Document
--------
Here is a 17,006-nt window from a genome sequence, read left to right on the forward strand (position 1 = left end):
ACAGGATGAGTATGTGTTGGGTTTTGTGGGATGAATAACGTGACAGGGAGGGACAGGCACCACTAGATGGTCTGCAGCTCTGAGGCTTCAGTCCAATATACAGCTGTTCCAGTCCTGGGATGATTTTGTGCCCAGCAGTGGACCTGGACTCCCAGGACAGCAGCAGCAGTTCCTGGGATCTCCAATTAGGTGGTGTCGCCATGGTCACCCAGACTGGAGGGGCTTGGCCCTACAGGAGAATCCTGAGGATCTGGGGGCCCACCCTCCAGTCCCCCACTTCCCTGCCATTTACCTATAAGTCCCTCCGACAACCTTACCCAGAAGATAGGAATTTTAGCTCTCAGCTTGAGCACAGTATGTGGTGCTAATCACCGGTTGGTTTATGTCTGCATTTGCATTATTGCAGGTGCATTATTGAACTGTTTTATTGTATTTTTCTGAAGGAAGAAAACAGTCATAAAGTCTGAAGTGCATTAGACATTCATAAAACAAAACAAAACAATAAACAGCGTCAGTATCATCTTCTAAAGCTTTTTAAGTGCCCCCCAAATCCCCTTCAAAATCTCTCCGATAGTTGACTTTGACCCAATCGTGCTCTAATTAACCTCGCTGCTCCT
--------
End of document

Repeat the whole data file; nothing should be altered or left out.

Here is a 17,006-nt window from a genome sequence, read left to right on the forward strand (position 1 = left end):
ACAGGATGAGTATGTGTTGGGTTTTGTGGGATGAATAACGTGACAGGGAGGGACAGGCACCACTAGATGGTCTGCAGCTCTGAGGCTTCAGTCCAATATACAGCTGTTCCAGTCCTGGGATGATTTTGTGCCCAGCAGTGGACCTGGACTCCCAGGACAGCAGCAGCAGTTCCTGGGATCTCCAATTAGGTGGTGTCGCCATGGTCACCCAGACTGGAGGGGCTTGGCCCTACAGGAGAATCCTGAGGATCTGGGGGCCCACCCTCCAGTCCCCCACTTCCCTGCCATTTACCTATAAGTCCCTCCGACAACCTTACCCAGAAGATAGGAATTTTAGCTCTCAGCTTGAGCACAGTATGTGGTGCTAATCACCGGTTGGTTTATGTCTGCATTTGCATTATTGCAGGTGCATTATTGAACTGTTTTATTGTATTTTTCTGAAGGAAGAAAACAGTCATAAAGTCTGAAGTGCATTAGACATTCATAAAACAAAACAAAACAATAAACAGCGTCAGTATCATCTTCTAAAGCTTTTTAAGTGCCCCCCAAATCCCCTTCAAAATCTCTCCGATAGTTGACTTTGACCCAATCGTGCTCTAATTAACCTCGCTGCTCCT